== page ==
Annuity Factor

Determine the Annuity Factor

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Using the annuity factor, you can determine the future value of an annuity using a pretty basic formula. When people consider purchasing annuities, they are often hit with hundreds of choices and are really looking for advice, not options. Of course, they would like to know what their investment today would yield in the future. To determine this, we use the annuity factor to tell the customer exactly what their investment will be worth in the future.

Annuity Factor Formula

To compute the basic formula, you will require three pieces of information. This can get more complicated if interest is compounded monthly or there are additional payments made into the annuity, but this basic formula can be manipulated to cover nearly any scenario:

Present Value (PV): The present value is basically the amount of money you are starting the annuity with. If you start the annuity with $100,000, the present value is $100,000 as you have not earned any interest yet.

Interest Rate (i): Most annuities compound monthly, but to simplify our equation, we will assume the interest compounds annually. Simply, if you start with $100,000 and receive a 5% interest rate, your investment will be worth $105,000 in one year.

Number of Years (n): This is the number of years you want to compute the investment for. The annuity factor formula can work with any number of years and can be changed to include monthly interest compounding and/or additional monthly or annual payments into the fund.

For the math inclined, here is the entire annuity factor formula:

Future Value = PV(1 + i)^n

That is the entire formula, please read below for an explanation and an example.

So we know that if you invest $100k at 5% interest your investment will be worth $105k after one year. However, what happens after year two? If you said the investment would be worth $110k, you would be wrong. After year one you would receive your 5% interest payment on your initial investment of $100k. However, after year two you would receive your 5% interest payment on your initial investment, plus 5% interest on the first year’s $5,000 interest payment. In other words, the year two return would be $105,000 * i = $5,250. Of course, the year three return would be the original investment, plus the year one interest, plus the year two interest, multiplied by the interest rate. Or, $100,000 + $5,000 + $5,250 = $110,250 * .05 = $5,512.50 + $110,250 would give us the total amount our investment is worth at the end of year three ($115,762.50).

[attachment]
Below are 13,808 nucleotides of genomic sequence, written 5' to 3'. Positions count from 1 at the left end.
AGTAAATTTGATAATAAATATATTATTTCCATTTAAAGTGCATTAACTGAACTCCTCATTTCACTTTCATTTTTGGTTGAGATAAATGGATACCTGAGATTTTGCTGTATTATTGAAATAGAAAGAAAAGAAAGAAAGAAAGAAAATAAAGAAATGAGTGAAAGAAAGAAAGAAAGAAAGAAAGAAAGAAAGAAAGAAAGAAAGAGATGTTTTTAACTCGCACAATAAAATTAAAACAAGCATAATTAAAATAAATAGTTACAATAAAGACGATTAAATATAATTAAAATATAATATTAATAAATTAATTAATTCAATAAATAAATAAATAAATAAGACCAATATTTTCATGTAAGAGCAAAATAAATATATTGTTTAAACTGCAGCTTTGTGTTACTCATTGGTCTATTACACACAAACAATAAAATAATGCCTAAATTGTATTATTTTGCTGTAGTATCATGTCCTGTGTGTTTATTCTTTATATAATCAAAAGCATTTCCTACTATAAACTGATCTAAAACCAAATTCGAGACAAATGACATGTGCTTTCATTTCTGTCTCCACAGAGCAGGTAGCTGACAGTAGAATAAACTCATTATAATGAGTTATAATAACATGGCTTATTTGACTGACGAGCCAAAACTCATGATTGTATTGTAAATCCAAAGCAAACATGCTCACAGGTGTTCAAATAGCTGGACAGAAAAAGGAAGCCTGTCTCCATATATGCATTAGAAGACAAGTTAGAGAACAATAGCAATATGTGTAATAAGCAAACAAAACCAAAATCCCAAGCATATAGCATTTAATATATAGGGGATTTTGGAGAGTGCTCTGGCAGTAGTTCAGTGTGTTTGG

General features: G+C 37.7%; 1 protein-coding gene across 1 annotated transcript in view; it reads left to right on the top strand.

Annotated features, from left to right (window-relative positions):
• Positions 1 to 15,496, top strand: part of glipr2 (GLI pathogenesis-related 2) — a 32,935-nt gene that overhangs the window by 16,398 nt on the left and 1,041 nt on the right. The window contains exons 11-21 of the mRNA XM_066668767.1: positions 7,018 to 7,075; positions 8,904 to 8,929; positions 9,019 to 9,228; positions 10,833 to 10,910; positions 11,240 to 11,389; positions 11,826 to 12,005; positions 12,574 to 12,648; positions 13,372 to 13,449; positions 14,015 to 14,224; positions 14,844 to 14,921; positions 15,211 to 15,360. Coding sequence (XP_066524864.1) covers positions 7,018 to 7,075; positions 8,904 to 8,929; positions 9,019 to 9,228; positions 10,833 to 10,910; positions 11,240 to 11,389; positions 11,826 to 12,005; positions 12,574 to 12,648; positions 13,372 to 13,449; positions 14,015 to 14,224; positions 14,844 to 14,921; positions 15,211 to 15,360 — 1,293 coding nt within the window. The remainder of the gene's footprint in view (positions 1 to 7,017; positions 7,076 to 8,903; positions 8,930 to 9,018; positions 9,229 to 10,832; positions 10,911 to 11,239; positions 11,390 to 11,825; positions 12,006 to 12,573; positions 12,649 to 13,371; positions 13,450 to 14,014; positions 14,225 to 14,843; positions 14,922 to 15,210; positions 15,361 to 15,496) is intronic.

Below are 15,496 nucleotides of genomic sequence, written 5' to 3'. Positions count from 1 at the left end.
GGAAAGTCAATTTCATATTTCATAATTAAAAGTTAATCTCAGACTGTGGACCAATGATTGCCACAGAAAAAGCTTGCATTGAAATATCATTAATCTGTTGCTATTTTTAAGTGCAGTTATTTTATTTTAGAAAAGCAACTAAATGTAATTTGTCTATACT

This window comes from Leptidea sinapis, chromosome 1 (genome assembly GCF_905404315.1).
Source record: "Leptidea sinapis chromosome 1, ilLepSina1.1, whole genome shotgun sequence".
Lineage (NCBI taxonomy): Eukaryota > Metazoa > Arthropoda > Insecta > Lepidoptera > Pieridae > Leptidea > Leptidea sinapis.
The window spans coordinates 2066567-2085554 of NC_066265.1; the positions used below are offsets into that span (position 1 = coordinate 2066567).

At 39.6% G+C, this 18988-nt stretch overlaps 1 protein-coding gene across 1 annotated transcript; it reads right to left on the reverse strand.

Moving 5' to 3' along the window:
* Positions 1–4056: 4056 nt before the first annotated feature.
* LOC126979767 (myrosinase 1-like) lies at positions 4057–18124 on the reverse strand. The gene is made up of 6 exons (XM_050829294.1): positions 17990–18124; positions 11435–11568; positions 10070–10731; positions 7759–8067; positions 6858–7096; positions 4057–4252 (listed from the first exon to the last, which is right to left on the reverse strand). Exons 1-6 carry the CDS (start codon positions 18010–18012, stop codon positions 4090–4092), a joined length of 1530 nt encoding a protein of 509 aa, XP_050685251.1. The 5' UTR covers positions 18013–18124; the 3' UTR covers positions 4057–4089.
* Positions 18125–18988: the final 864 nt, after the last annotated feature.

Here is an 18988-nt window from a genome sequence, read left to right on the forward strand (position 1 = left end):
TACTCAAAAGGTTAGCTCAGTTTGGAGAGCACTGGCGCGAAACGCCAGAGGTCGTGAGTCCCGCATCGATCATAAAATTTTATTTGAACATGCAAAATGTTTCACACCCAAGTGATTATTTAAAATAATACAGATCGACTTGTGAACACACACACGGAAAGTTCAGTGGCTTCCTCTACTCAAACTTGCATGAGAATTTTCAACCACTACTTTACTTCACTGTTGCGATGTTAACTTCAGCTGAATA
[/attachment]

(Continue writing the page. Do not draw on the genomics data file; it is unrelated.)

To simply this math, we can use the annuity factor and make the equation Future Value = PV(1+i)^n look like:

Future Value = $100,000(1+.05)^3 or $100,000 * (1.05*1.05*1.05) = $115,762.50

Future Value of an Annuity | Compounding Interest Monthly

In the interest of simplicity, I will spell out every step in this equation. There are quicker ways to compute the same thing, but this way should work for everyone that has forgotten algebra.

Present Value: The present value does not change; it is still your initial investment of $100k.

Interest Rate: If you have an annual interest rate of 5%, you can simply divide that by 12 to get your monthly interest rate. So, .05/12=.004167 (rounded). Therefore, we know that your $100k investment will be worth $100,417 after one month.

Number of Periods: Instead of computing the number of years, we have to change this to the number of periods. In this case, it would be the number of months you want to compute for. In keeping with our original example, we will choose 36 periods or three years.

Our annuity factor equation has to change to reflect the monthly interest rates, but everything else will remain unchanged.

Thus our new equation will be:

Future Value = $100,000(1+.004167)^36 or $100,000 * 1.16 = $116,149

At this point you should be able to determine the annuity factor for nearly any scenario. You can easily change any of the numbers to make the decision that is best for you or make further computations to factor in monthly or annual contributions. This article is designed to give you just the basics about how to calculate the annuity factor, please feel free to leave a comment if you would like to learn more about additional equations for different scenarios.


Gary is a staff writer at http://www.eannuity.org and specializes in retirement planning using annuities.

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